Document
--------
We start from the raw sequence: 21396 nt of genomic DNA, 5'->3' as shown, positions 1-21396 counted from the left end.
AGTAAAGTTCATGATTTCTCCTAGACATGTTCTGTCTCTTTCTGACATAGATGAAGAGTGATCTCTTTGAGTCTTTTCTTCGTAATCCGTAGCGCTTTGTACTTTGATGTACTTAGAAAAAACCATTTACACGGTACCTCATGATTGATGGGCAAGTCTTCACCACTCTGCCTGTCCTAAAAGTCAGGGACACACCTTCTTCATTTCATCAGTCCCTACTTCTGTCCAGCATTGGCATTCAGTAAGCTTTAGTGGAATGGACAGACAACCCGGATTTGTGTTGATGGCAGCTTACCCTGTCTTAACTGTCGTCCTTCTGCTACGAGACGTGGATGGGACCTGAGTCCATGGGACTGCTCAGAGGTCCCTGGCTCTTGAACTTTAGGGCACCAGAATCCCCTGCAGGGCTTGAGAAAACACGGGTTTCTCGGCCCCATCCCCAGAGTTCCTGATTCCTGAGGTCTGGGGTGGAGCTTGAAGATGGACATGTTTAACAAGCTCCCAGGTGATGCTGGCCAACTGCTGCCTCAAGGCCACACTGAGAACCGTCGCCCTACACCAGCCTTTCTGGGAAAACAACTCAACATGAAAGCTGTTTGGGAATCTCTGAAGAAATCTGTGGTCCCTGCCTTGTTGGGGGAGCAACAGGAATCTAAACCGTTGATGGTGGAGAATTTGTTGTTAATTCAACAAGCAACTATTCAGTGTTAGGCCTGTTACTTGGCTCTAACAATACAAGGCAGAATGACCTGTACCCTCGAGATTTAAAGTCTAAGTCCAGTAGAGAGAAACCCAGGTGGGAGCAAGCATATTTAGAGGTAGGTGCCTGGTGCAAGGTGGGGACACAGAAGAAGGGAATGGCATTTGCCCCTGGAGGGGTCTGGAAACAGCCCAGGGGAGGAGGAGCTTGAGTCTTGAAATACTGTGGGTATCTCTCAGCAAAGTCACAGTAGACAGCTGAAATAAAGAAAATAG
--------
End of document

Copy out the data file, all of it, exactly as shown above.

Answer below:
We start from the raw sequence: 21396 nt of genomic DNA, 5'->3' as shown, positions 1-21396 counted from the left end.
AGTAAAGTTCATGATTTCTCCTAGACATGTTCTGTCTCTTTCTGACATAGATGAAGAGTGATCTCTTTGAGTCTTTTCTTCGTAATCCGTAGCGCTTTGTACTTTGATGTACTTAGAAAAAACCATTTACACGGTACCTCATGATTGATGGGCAAGTCTTCACCACTCTGCCTGTCCTAAAAGTCAGGGACACACCTTCTTCATTTCATCAGTCCCTACTTCTGTCCAGCATTGGCATTCAGTAAGCTTTAGTGGAATGGACAGACAACCCGGATTTGTGTTGATGGCAGCTTACCCTGTCTTAACTGTCGTCCTTCTGCTACGAGACGTGGATGGGACCTGAGTCCATGGGACTGCTCAGAGGTCCCTGGCTCTTGAACTTTAGGGCACCAGAATCCCCTGCAGGGCTTGAGAAAACACGGGTTTCTCGGCCCCATCCCCAGAGTTCCTGATTCCTGAGGTCTGGGGTGGAGCTTGAAGATGGACATGTTTAACAAGCTCCCAGGTGATGCTGGCCAACTGCTGCCTCAAGGCCACACTGAGAACCGTCGCCCTACACCAGCCTTTCTGGGAAAACAACTCAACATGAAAGCTGTTTGGGAATCTCTGAAGAAATCTGTGGTCCCTGCCTTGTTGGGGGAGCAACAGGAATCTAAACCGTTGATGGTGGAGAATTTGTTGTTAATTCAACAAGCAACTATTCAGTGTTAGGCCTGTTACTTGGCTCTAACAATACAAGGCAGAATGACCTGTACCCTCGAGATTTAAAGTCTAAGTCCAGTAGAGAGAAACCCAGGTGGGAGCAAGCATATTTAGAGGTAGGTGCCTGGTGCAAGGTGGGGACACAGAAGAAGGGAATGGCATTTGCCCCTGGAGGGGTCTGGAAACAGCCCAGGGGAGGAGGAGCTTGAGTCTTGAAATACTGTGGGTATCTCTCAGCAAAGTCACAGTAGACAGCTGAAATAAAGAAAATAG